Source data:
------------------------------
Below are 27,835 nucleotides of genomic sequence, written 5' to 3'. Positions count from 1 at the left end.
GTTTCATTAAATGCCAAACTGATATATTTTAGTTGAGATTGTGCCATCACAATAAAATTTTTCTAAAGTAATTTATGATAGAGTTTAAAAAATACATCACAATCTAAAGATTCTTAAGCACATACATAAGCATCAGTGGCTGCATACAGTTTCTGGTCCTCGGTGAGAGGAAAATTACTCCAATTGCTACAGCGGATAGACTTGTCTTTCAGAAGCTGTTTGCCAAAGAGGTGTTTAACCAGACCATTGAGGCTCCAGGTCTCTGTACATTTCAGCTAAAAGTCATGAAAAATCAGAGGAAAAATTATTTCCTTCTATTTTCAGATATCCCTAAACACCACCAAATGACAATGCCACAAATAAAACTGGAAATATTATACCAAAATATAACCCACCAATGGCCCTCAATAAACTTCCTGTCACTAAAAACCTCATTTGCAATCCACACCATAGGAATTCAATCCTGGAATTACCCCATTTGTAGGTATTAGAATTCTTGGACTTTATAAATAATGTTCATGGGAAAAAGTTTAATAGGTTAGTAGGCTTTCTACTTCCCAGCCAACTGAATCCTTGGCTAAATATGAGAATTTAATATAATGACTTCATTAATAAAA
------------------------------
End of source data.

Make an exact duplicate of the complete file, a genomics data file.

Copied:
Below are 27,835 nucleotides of genomic sequence, written 5' to 3'. Positions count from 1 at the left end.
GTTTCATTAAATGCCAAACTGATATATTTTAGTTGAGATTGTGCCATCACAATAAAATTTTTCTAAAGTAATTTATGATAGAGTTTAAAAAATACATCACAATCTAAAGATTCTTAAGCACATACATAAGCATCAGTGGCTGCATACAGTTTCTGGTCCTCGGTGAGAGGAAAATTACTCCAATTGCTACAGCGGATAGACTTGTCTTTCAGAAGCTGTTTGCCAAAGAGGTGTTTAACCAGACCATTGAGGCTCCAGGTCTCTGTACATTTCAGCTAAAAGTCATGAAAAATCAGAGGAAAAATTATTTCCTTCTATTTTCAGATATCCCTAAACACCACCAAATGACAATGCCACAAATAAAACTGGAAATATTATACCAAAATATAACCCACCAATGGCCCTCAATAAACTTCCTGTCACTAAAAACCTCATTTGCAATCCACACCATAGGAATTCAATCCTGGAATTACCCCATTTGTAGGTATTAGAATTCTTGGACTTTATAAATAATGTTCATGGGAAAAAGTTTAATAGGTTAGTAGGCTTTCTACTTCCCAGCCAACTGAATCCTTGGCTAAATATGAGAATTTAATATAATGACTTCATTAATAAAA